Although sovereign wealth funds typically search for and execute investments abroad, the concomitant shocks of the COVID-19 pandemic and vagaries in the energy market have forced some GCC member-states to rethink and reorient the mandate of these funds. With oil prices still anchoring government budgets, fiscal deficits among the GCC states are likely to become exacerbated in the absence of fiscal reform or more stable and diversified sources of public revenues.
Thus, the responsibilities charged to sovereign wealth funds are increasingly aligned with domestic policy priorities, particularly with the development of the private sector, and its ability to absorb labor from the bloated and expensive civil service positions that most GCC citizens hold and covet. The mismatch in compensation between the public and private sectors remains vast and untenable. In remedying this issue, policymakers have resorted to their standard playbook during downturns in oil markets, by drumming up private sector activity through state-sponsored infrastructure projects.
Trade-related infrastructure, “smart cities,” and tourist attractions each play recurring roles in the stratagem laid out by Gulf policymakers, which include a preponderance of decade(s)-long development plans. Saudi Arabia (Vision 2030), Qatar (Vision 2030), Bahrain (Vision 2030), Abu Dhabi (Vision 2030), Dubai (Industrial Strategy 2030), Kuwait (Vision 2035), and Oman (Vision 2040) each hint at the pressing need for economic reinvention, but the objectives in each plan remain lofty and ambiguous, with critics dismissing such initiatives as white elephant projects at scale.
Other policy signals, such as deportations of migrants and planned reforms of the notorious kafala system, which for decades enabled the import of cheap, low-skilled labor to satisfy manpower demands in sectors like construction and retail, suggest that most of the GCC states are planning a significant ascent in global value chains. Some of the most oft-cited sectors in GCC “Vision” documents include tourism, healthcare, media/entertainment, information technology, and transportation.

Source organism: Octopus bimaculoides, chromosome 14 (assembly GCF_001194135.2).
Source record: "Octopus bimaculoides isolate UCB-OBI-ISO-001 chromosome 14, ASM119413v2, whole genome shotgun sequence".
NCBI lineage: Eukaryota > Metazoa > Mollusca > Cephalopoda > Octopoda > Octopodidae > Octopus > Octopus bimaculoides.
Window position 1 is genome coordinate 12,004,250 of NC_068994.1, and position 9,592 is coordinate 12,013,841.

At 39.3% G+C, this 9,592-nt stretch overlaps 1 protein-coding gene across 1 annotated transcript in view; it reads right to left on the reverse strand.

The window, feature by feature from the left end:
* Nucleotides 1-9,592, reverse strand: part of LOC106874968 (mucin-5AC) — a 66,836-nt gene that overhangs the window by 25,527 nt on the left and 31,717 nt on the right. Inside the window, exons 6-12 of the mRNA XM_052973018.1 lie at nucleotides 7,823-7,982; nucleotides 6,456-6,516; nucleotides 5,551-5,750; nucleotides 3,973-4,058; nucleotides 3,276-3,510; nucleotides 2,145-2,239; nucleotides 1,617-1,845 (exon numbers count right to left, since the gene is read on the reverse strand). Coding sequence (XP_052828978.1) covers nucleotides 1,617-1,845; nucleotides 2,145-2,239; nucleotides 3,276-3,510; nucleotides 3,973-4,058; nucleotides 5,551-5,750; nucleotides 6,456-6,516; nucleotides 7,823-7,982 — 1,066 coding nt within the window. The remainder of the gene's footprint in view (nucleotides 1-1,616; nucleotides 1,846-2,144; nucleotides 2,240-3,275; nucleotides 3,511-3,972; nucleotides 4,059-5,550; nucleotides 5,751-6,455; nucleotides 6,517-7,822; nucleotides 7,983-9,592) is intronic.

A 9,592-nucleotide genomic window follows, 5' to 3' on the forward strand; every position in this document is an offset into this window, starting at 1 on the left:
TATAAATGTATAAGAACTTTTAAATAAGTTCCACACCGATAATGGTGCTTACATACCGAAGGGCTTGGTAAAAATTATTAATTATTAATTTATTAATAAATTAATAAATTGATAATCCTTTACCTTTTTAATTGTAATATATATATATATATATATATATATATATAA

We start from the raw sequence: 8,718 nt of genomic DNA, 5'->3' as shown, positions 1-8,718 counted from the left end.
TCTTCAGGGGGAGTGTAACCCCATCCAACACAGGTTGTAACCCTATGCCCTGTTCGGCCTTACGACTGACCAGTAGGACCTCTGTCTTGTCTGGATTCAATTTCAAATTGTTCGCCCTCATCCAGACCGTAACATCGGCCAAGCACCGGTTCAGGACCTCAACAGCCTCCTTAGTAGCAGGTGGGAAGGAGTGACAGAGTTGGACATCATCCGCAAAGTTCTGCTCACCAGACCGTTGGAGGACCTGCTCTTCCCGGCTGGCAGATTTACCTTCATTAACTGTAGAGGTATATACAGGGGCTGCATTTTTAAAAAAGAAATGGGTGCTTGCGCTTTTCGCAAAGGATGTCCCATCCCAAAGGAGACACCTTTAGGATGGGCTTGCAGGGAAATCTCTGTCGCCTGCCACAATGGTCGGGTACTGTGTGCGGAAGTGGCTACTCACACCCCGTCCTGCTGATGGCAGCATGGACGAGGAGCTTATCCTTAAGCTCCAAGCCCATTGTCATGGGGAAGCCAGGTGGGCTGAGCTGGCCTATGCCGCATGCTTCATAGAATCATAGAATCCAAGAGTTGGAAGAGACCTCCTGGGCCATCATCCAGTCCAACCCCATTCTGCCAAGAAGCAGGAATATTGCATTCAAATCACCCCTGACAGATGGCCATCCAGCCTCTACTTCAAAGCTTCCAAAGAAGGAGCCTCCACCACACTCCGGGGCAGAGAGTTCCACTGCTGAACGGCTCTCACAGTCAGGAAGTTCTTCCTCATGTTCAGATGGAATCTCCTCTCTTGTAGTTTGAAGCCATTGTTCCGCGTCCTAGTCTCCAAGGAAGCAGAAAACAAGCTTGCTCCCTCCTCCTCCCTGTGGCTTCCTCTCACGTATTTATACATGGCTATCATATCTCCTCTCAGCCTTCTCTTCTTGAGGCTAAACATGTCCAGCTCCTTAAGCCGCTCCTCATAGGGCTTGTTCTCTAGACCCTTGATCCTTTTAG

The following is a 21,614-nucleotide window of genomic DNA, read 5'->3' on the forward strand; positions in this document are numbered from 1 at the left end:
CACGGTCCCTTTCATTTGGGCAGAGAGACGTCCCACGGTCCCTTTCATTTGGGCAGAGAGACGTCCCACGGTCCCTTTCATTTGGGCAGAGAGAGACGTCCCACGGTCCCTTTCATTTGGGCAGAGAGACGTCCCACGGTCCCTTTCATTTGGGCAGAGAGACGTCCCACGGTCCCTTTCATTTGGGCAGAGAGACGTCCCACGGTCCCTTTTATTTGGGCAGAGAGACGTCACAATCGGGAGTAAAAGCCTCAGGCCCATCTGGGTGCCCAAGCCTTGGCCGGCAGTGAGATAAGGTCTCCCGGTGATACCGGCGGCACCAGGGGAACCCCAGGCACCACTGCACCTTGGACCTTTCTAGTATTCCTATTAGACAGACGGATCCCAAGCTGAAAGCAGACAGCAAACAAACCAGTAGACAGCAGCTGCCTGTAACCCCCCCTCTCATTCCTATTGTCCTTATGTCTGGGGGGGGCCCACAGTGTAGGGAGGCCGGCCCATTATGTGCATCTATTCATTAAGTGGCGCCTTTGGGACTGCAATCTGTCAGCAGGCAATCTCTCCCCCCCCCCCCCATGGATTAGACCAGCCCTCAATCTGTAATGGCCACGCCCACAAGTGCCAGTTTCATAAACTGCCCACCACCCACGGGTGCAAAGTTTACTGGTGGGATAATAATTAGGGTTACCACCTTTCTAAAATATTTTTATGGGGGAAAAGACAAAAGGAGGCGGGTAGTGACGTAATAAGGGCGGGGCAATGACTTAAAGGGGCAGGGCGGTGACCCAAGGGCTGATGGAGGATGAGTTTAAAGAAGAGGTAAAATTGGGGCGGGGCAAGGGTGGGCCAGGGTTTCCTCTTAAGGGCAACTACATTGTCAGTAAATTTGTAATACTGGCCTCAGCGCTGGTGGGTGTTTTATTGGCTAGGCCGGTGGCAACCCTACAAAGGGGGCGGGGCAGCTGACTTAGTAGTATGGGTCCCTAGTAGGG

To realize such ambitions, the GCC states will still have to rely on foreign labor, albeit one that is high-skilled with the requisite technical expertise, in tandem with upskilling its own nationals. The region continues to be a significant source of international students for higher education institutions in the United States and Europe, but its own educational institutions have seen an influx in funding and could benefit from domestic injections by their sovereign wealth fund. Overcoming cultural biases against certain types of work, boosting female labor participation, and failed attempts to impose quotas of nationals employed by private firms, are each latent in the region’s struggle to retain its social conservatism and modern economic agenda.
Having succeeded in containing the human costs of the COVID-19 pandemic, the GCC states find themselves at a critical juncture that will determine the viability of their post-oil futures. The deferral of taxes for businesses and the drop in oil exports continue to strain already stretched public finances. Though politically contentious, austerity measures introduced during the pandemic point toward a more sustainable future for the GCC economies. With oil-based financial surpluses set to shrink in perpetuity, averting the long-dreaded “resource curse” will require a substantial push out of the Gulf’s comfort zone in its social, political, and economic domains.
This article was published by Geopolitical Monitor.com